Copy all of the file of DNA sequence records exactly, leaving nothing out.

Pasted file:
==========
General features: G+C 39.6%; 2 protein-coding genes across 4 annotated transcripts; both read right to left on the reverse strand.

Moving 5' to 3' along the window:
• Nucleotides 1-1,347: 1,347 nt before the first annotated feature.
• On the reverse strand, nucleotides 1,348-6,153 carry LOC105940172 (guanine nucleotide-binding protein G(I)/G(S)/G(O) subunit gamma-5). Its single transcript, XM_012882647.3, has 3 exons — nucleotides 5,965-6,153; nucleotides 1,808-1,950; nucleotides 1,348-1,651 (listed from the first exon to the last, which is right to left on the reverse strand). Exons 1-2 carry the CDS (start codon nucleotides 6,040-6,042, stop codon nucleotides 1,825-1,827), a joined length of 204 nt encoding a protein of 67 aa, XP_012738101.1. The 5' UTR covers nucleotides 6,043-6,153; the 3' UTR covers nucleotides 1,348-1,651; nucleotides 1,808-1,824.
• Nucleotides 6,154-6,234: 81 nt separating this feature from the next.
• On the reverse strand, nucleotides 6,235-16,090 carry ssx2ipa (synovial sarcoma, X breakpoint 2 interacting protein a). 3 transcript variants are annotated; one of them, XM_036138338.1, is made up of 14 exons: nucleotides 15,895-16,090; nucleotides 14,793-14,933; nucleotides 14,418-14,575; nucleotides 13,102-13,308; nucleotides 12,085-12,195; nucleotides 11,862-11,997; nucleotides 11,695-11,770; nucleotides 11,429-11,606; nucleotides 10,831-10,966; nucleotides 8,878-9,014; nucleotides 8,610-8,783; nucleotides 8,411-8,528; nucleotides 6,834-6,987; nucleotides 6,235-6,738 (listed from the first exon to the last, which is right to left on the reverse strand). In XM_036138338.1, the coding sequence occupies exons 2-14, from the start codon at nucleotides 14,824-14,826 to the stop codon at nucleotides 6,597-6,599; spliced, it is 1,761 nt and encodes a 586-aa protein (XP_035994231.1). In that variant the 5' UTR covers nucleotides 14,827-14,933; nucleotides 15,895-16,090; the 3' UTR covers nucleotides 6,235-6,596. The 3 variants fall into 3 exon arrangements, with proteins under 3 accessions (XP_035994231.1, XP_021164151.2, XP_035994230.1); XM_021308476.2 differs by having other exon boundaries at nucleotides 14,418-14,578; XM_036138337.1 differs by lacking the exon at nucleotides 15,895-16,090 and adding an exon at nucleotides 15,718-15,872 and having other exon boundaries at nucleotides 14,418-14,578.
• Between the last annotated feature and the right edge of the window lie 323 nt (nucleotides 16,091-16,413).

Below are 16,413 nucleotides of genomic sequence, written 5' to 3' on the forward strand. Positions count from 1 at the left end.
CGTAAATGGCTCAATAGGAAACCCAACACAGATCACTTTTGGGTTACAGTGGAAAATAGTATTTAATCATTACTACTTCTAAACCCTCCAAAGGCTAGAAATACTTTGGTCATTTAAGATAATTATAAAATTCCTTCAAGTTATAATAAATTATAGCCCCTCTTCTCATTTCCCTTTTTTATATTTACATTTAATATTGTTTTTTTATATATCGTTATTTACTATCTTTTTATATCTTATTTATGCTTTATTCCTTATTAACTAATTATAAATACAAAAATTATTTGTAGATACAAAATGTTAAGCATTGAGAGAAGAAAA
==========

General features: G+C 39.6%; 2 protein-coding genes across 4 annotated transcripts; both read right to left on the reverse strand.

Moving 5' to 3' along the window:
• Nucleotides 1-1,347: 1,347 nt before the first annotated feature.
• On the reverse strand, nucleotides 1,348-6,153 carry LOC105940172 (guanine nucleotide-binding protein G(I)/G(S)/G(O) subunit gamma-5). Its single transcript, XM_012882647.3, has 3 exons — nucleotides 5,965-6,153; nucleotides 1,808-1,950; nucleotides 1,348-1,651 (listed from the first exon to the last, which is right to left on the reverse strand). Exons 1-2 carry the CDS (start codon nucleotides 6,040-6,042, stop codon nucleotides 1,825-1,827), a joined length of 204 nt encoding a protein of 67 aa, XP_012738101.1. The 5' UTR covers nucleotides 6,043-6,153; the 3' UTR covers nucleotides 1,348-1,651; nucleotides 1,808-1,824.
• Nucleotides 6,154-6,234: 81 nt separating this feature from the next.
• On the reverse strand, nucleotides 6,235-16,090 carry ssx2ipa (synovial sarcoma, X breakpoint 2 interacting protein a). 3 transcript variants are annotated; one of them, XM_036138338.1, is made up of 14 exons: nucleotides 15,895-16,090; nucleotides 14,793-14,933; nucleotides 14,418-14,575; nucleotides 13,102-13,308; nucleotides 12,085-12,195; nucleotides 11,862-11,997; nucleotides 11,695-11,770; nucleotides 11,429-11,606; nucleotides 10,831-10,966; nucleotides 8,878-9,014; nucleotides 8,610-8,783; nucleotides 8,411-8,528; nucleotides 6,834-6,987; nucleotides 6,235-6,738 (listed from the first exon to the last, which is right to left on the reverse strand). In XM_036138338.1, the coding sequence occupies exons 2-14, from the start codon at nucleotides 14,824-14,826 to the stop codon at nucleotides 6,597-6,599; spliced, it is 1,761 nt and encodes a 586-aa protein (XP_035994231.1). In that variant the 5' UTR covers nucleotides 14,827-14,933; nucleotides 15,895-16,090; the 3' UTR covers nucleotides 6,235-6,596. The 3 variants fall into 3 exon arrangements, with proteins under 3 accessions (XP_035994231.1, XP_021164151.2, XP_035994230.1); XM_021308476.2 differs by having other exon boundaries at nucleotides 14,418-14,578; XM_036138337.1 differs by lacking the exon at nucleotides 15,895-16,090 and adding an exon at nucleotides 15,718-15,872 and having other exon boundaries at nucleotides 14,418-14,578.
• Between the last annotated feature and the right edge of the window lie 323 nt (nucleotides 16,091-16,413).

Below are 16,413 nucleotides of genomic sequence, written 5' to 3' on the forward strand. Positions count from 1 at the left end.
CGTAAATGGCTCAATAGGAAACCCAACACAGATCACTTTTGGGTTACAGTGGAAAATAGTATTTAATCATTACTACTTCTAAACCCTCCAAAGGCTAGAAATACTTTGGTCATTTAAGATAATTATAAAATTCCTTCAAGTTATAATAAATTATAGCCCCTCTTCTCATTTCCCTTTTTTATATTTACATTTAATATTGTTTTTTTATATATCGTTATTTACTATCTTTTTATATCTTATTTATGCTTTATTCCTTATTAACTAATTATAAATACAAAAATTATTTGTAGATACAAAATGTTAAGCATTGAGAGAAGAAAA